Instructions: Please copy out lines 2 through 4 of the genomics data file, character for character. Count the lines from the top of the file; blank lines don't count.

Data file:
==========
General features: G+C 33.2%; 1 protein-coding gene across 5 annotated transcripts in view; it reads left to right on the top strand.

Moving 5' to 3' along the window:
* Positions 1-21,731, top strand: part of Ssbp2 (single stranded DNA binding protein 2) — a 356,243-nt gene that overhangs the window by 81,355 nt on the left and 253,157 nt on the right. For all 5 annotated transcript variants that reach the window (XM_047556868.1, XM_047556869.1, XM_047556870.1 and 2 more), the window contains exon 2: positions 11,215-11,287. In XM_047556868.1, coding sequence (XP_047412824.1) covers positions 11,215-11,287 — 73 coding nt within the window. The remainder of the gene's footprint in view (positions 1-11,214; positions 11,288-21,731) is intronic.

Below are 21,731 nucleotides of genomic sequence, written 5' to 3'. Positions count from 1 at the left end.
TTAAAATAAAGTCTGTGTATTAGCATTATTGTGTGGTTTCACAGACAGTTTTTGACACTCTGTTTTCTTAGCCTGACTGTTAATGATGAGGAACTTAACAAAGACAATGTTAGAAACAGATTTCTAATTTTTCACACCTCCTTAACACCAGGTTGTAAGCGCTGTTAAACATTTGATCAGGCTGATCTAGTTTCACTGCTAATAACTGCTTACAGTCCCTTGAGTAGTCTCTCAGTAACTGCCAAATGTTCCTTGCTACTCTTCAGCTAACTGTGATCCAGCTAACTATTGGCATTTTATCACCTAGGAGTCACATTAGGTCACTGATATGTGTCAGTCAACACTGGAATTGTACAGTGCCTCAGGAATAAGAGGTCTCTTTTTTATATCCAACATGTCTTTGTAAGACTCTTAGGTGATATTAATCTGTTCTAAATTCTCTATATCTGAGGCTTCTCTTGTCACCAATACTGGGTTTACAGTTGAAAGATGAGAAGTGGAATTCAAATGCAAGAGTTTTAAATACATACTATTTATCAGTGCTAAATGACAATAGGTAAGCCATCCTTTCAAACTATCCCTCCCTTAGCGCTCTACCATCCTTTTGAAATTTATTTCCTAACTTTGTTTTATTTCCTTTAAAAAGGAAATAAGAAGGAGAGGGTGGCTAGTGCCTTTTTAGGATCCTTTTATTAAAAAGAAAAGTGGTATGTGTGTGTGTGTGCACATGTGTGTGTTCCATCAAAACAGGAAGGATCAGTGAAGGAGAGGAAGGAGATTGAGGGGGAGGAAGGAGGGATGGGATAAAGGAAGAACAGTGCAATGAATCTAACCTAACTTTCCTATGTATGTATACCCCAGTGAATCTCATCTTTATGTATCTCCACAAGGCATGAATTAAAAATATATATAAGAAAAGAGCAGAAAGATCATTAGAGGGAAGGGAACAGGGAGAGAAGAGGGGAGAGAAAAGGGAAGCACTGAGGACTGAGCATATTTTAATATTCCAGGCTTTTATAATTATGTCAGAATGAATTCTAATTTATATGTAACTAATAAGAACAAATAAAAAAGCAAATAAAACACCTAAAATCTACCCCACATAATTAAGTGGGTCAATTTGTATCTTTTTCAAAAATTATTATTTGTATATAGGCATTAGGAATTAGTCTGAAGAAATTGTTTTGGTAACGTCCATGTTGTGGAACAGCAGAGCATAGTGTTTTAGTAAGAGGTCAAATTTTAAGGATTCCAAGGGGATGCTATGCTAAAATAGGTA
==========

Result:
Moving 5' to 3' along the window:
* Positions 1-21,731, top strand: part of Ssbp2 (single stranded DNA binding protein 2) — a 356,243-nt gene that overhangs the window by 81,355 nt on the left and 253,157 nt on the right. For all 5 annotated transcript variants that reach the window (XM_047556868.1, XM_047556869.1, XM_047556870.1 and 2 more), the window contains exon 2: positions 11,215-11,287. In XM_047556868.1, coding sequence (XP_047412824.1) covers positions 11,215-11,287 — 73 coding nt within the window. The remainder of the gene's footprint in view (positions 1-11,214; positions 11,288-21,731) is intronic.

Below are 21,731 nucleotides of genomic sequence, written 5' to 3'. Positions count from 1 at the left end.